Verifying genealogy researching using DNA testing
I consider myself a relatively skeptical person, and so I was actually expecting to find evidence that my great-grandmother’s research was incorrect. My grandmother, from that line of the family, was kind enough to do a DNA test, and it was very helpful in determining her true lineage.
I had done my own independent research, which I can now do from the comfort of my living room, instead of traveling around the country like my great-great grandmother did in her time. I wanted additional evidence in support, or against, however, and was hoping that DNA could provide it.
Let the chips fall where they may, I said! I was ready to turn my family’s long-held belief that we were practically American royalty on it’s head. I’m most definitely joking about the American royalty part.
As it turns out, my grandmother has multiple verified DNA connections with descendants of the great-great grandchildren of those Mayflower grandchildren (Mercy and Joseph). If you are interested in doing this yourself, the best place to test is Ancestry because most users (especially those with extensive US roots) have very nice family trees connected to their DNA.
The website gives you “ThruLines” which let you know which ancestor you share in common with your DNA matches. This saves so much time!
You can click on this (sponsored) link to get your DNA test: Discovery the story AncestryDNA® can tell This is a great way to verify what you’ve already learned with traditional genealogical research or discover unknown history.
The elephant at the Thanksgiving dinner table
Apart from the fact that most of the people who came over on the Mayflower were not royalty of any sort, those of us who are descended from these individuals are also in the awkward position of knowing that our ancestors were directly involved in some of the most shameful events and eras of our country’s history.
Obviously, we are not responsible for the sins of our fathers, per se, but did think this worth mentioning, because it is very directly related to the discussion of Thanksgiving and why the holiday has a different meaning to every single family.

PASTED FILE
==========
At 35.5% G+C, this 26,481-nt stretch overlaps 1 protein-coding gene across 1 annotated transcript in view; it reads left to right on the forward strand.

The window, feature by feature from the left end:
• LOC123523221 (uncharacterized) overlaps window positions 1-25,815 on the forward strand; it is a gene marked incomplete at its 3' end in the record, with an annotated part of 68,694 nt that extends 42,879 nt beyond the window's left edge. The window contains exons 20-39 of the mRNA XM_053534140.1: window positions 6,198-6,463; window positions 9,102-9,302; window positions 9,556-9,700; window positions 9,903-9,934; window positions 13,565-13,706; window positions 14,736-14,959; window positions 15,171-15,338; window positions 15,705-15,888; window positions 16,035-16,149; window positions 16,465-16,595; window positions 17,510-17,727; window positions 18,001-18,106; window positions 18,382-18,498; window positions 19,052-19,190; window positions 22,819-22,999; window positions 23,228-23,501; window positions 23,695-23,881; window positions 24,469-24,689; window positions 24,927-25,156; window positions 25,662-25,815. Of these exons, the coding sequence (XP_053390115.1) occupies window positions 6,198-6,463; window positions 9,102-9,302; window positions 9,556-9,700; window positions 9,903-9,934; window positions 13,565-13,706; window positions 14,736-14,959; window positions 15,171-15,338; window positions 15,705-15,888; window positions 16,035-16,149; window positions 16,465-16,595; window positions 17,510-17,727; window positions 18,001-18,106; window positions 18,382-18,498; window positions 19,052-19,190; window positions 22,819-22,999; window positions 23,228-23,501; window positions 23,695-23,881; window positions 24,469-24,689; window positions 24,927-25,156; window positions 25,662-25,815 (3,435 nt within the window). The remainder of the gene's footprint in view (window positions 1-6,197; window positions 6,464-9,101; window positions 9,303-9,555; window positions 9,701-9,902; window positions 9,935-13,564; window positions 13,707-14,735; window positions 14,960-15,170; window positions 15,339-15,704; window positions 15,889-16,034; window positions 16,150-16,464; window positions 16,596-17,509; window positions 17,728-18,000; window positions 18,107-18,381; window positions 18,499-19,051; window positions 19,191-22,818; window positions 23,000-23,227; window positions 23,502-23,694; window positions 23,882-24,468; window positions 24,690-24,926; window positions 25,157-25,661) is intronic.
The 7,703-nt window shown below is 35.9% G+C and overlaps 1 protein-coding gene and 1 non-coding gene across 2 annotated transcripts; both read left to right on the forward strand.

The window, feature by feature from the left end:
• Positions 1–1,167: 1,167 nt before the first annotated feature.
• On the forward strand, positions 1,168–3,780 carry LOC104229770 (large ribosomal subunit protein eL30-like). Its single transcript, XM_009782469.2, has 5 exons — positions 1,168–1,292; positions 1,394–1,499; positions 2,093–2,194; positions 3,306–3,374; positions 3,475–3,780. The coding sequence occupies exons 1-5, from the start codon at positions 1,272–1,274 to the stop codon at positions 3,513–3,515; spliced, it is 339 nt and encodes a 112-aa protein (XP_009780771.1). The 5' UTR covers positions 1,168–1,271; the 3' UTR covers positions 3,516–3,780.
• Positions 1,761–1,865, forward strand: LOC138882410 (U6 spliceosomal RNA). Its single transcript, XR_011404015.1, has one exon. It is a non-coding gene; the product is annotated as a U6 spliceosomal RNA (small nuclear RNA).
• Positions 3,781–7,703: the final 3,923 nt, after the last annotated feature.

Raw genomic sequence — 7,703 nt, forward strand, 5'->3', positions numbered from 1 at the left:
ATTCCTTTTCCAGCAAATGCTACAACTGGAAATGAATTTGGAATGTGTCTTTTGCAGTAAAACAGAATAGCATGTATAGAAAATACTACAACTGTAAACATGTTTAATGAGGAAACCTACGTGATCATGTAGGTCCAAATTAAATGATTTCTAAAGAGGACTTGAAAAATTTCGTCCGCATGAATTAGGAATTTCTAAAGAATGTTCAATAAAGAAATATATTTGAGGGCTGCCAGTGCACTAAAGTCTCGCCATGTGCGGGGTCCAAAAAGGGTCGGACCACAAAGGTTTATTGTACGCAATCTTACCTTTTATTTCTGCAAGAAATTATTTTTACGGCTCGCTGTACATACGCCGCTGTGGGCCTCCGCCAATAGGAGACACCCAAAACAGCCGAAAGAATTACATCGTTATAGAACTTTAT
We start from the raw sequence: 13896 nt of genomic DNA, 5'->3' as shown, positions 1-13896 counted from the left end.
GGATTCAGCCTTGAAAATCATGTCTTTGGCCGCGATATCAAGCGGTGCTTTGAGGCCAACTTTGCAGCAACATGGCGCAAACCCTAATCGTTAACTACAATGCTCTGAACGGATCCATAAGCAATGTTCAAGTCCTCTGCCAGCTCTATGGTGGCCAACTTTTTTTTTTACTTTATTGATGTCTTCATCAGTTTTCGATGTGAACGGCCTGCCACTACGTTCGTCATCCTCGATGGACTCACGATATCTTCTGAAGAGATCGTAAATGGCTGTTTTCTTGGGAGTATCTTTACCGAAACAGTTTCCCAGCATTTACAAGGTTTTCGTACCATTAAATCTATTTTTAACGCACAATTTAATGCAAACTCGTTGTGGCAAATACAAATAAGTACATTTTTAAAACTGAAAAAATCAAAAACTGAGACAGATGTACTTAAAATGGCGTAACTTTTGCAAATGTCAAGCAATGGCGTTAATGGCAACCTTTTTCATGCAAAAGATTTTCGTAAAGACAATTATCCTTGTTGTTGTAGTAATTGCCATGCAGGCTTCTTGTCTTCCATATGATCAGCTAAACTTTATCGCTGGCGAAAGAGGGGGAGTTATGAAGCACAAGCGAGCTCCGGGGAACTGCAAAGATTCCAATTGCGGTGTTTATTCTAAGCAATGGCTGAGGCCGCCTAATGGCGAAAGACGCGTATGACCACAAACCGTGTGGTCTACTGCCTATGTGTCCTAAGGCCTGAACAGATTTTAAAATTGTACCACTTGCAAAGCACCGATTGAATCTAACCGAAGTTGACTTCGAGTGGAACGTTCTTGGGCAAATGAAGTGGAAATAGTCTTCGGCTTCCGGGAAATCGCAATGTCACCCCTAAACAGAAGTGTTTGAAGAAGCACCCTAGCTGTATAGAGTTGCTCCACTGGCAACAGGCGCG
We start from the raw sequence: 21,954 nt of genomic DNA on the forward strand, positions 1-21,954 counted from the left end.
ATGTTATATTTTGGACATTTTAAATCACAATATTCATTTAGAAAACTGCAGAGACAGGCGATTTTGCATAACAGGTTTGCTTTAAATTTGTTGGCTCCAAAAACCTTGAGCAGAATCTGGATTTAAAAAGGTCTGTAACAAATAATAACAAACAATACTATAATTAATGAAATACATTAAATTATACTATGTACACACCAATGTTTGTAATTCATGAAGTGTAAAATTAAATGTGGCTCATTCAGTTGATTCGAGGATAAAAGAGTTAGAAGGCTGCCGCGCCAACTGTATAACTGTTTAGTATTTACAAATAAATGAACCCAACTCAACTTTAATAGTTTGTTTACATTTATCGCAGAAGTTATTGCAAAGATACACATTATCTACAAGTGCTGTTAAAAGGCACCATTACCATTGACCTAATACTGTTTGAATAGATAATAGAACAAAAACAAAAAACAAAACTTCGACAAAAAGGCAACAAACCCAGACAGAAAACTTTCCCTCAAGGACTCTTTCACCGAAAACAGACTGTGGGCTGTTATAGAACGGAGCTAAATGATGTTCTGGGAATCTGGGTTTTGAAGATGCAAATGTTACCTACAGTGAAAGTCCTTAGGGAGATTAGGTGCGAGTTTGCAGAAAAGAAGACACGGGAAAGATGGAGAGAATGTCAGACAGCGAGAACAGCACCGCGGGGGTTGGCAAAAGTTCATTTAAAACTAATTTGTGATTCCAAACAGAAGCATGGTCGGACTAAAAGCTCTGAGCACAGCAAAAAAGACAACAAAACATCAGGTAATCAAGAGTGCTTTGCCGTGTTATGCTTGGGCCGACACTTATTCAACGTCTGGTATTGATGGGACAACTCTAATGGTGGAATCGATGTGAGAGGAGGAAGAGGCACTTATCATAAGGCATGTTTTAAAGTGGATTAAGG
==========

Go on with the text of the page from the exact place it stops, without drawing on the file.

My children have extensive Native American ancestry, and we talk a lot about the complicated nature of the holiday. We all know what happened to the Native Americans in our country, and we all know who perpetrated the things that happened to them over the course of hundreds of years.
So how do we sit down and enjoy a delicious meal, in honor of our Pilgrim ancestors, without feeling as if we are disrespecting the memory of others?
And what of those people who are the children of relatively recent immigrant ancestors? How should they feel while participating in this quite American holiday?
Or people who are descended from those who suffered under the burden of slavery while fueling the growth of our nation? And there are many people who are descended from all of these groups of people.
How do you celebrate Thanksgiving with all of these mixed feelings?
How to eat a plate of turkey on the fourth Thursday of November without feeling like a traitorous person who has chosen sides? If I do this, does it mean that I have picked a favorite ancestor and scorned the rest?
Even for those who don’t worry so much about the distant past, Thanksgiving can be a tough holiday. In some families, there is a history of abuse, conflict, or addiction.